On its face, BuzzFeed’s reporting package on the details of 2,100 leaked suspicious activity reports (SARs) it obtained seems bad for many of the big banks mentioned. The articles take institutions to task for processing “trillions of dollars of suspicious transactions despite their own staff’s warnings that they might be related to crime.”
But the biggest scandal from the leaks may not be what it says about big banks — the biggest scandal is what it reveals about the anti-money laundering system at large. The leaks aptly demonstrate the system’s immense flaws.
These would hardly be news to bankers, who have known and complained about the system for years. They are on the cusp of winning reforms that, while not fixing the system as a whole, could lessen the burden on banks to report customers’ beneficial owners.
But the deeper issue is that the system encourages the proliferation of anti-money laundering filings, often without regard to whether they are truly related to any criminal activity.
The “FinCEN Files” are in part built on the premise that when a bank files a suspicious activity report, it truly believes that the transaction is related to financial crime or terrorism. BuzzFeed says the system “contains a crucial loophole” — although banks are required to alert the Financial Crimes Enforcement Network via a SAR, they are not obligated “to halt the suspicious activity or stop serving shadowy clients.”
But as the story later acknowledges and any banker can tell you, filing a SAR doesn’t necessarily mean the bank thinks there’s criminal activity going on. Banks are actively encouraged to file SARs for anything that seems even potentially fishy. The consequences of not filing a SAR can be severe, including extra scrutiny from regulators, an enforcement order or steep fines. Bank officers have been fired for failing to file SARs on activity that later turned out to be criminal.
The result? Banks have filed defensively for well over a decade. It’s so bad that at one point, a former FinCEN director used to tell a story about how a bank had filed a SAR because an employee’s bacon was stolen from the office fridge.
Predictably, this means banks and credit unions file a tremendous amount of SARs. There were some 839,000 filed by depository institutions in 2014. That rose to 1.1 million by 2019, a 32% jump. Does anyone think that all those SARs represent real criminal activity? Requiring banks to stop processing all those transactions wouldn’t close a loophole, it would violate due process. In many cases, banks are even told by law enforcement agencies to continue to process suspicious transactions. Such “keep open” letters are a way for law enforcement to continue to track potential criminals.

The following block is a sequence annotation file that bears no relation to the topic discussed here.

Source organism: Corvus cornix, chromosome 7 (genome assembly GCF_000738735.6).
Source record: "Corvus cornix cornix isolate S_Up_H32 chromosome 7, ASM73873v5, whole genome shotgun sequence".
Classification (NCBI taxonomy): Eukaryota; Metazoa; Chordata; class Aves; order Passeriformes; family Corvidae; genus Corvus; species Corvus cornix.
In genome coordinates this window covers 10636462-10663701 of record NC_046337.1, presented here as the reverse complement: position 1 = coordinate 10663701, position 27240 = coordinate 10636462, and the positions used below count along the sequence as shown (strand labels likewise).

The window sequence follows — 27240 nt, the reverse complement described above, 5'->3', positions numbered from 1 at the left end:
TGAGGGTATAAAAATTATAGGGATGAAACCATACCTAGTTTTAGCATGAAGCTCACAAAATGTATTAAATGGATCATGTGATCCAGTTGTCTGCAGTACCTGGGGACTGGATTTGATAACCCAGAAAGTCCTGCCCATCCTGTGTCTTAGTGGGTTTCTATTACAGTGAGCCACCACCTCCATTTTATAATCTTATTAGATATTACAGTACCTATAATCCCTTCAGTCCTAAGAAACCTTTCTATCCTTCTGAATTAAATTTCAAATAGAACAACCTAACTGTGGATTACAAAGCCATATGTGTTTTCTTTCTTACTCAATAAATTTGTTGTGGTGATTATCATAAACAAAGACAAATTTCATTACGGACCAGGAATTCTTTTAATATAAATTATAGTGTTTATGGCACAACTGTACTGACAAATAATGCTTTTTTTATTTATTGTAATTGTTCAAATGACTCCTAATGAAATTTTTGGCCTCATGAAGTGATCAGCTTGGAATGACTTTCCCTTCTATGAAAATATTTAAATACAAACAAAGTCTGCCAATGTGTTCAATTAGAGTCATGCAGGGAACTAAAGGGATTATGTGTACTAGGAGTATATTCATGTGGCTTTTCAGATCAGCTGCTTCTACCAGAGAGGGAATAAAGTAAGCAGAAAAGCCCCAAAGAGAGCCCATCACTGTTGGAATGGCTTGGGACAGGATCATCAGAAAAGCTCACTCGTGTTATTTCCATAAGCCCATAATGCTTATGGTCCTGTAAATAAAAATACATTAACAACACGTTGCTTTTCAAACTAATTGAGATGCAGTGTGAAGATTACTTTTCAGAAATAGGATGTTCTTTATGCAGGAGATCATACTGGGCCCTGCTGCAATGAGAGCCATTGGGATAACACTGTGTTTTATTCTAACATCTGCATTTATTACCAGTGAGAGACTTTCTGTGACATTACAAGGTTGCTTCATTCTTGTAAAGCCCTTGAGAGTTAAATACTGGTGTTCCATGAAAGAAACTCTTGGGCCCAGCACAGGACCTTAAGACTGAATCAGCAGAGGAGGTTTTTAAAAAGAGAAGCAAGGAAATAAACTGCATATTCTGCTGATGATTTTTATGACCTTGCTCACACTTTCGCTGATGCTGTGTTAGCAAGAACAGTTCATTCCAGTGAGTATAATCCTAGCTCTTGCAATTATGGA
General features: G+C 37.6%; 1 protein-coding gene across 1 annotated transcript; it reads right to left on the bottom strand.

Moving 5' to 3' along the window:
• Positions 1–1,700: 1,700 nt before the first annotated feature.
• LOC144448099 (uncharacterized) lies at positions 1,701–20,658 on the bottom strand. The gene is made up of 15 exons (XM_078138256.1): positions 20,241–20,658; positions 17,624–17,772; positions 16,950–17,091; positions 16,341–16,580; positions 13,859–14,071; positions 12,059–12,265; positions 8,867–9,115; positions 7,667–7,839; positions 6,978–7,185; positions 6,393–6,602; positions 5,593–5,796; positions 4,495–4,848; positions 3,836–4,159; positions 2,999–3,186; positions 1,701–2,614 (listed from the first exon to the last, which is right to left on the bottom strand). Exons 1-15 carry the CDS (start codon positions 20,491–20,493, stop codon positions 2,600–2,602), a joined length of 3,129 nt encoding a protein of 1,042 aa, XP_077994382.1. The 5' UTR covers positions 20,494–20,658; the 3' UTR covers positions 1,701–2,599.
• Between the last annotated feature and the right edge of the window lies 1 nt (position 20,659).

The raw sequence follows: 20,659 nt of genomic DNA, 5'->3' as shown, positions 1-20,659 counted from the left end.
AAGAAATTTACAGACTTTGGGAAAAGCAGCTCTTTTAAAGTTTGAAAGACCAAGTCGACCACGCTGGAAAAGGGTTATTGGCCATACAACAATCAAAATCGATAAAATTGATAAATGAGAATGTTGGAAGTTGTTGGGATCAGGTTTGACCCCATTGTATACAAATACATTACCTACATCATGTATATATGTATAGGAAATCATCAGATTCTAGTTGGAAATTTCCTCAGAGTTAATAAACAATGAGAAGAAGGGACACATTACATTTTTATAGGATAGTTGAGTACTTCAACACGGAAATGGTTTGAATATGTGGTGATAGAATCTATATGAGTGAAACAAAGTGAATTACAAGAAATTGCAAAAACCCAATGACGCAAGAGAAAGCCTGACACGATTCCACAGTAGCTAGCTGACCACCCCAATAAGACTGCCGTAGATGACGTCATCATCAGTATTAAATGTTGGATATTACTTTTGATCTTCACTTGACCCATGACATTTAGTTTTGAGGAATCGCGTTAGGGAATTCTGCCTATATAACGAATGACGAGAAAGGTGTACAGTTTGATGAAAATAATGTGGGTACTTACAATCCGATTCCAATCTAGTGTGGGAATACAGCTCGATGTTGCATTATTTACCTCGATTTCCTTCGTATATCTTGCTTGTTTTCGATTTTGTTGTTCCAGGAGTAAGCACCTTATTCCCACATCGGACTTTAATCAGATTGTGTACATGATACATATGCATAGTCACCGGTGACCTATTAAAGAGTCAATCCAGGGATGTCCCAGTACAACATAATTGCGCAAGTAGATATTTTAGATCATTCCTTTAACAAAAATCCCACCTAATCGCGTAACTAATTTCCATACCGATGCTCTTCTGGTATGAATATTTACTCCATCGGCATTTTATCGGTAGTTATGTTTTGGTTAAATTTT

The “FinCEN Files” do make a great point when it says “the majority of these reports … are never even read, much less investigated.” We’ve built an entire money laundering system around the annual filing of millions of SARs and currency transaction reports (CTRs), the vast majority of which will never be seen by a human being.
If you listen to the way law enforcement agencies tell it, this is a feature, not a bug, of the system. Those agencies want banks to file SARs and CTRs because it creates a virtual warehouse of financial information they can use to track down leads. The more data they have, the better.
This approach assumes there is no cost for banks to do all of this, when the cost is in excess of $25 billion annually, according to some estimates. If banks weren’t spending a huge chunk of resources and time chasing down every potential dodgy transaction, they probably could be using it on other activities, like lending in their communities.
This approach would be acceptable if the current system actually worked, but it’s not clear it does. The amount of money laundered each year is roughly 2% to 5% of global GDP, or between $800 billion to $2 trillion, according to the United Nations Office on Drugs and Crime. Some estimates say law enforcement catches less than 1% of that.
Privately, many banking officials will tell you the vast majority of financial crimes are still going undetected. While the current system is great at catching unsophisticated criminals, the ones who know what they’re doing can find elaborate ways around the system.
Don’t get me wrong. If a bank is knowingly facilitating criminal activity — as has happened in the past and some of these 2,100 SARs show — they should be punished to the fullest extent of the law. But the biggest takeaway of this story is that our system is inefficient, costly and — worst of all — does not seem to work very well.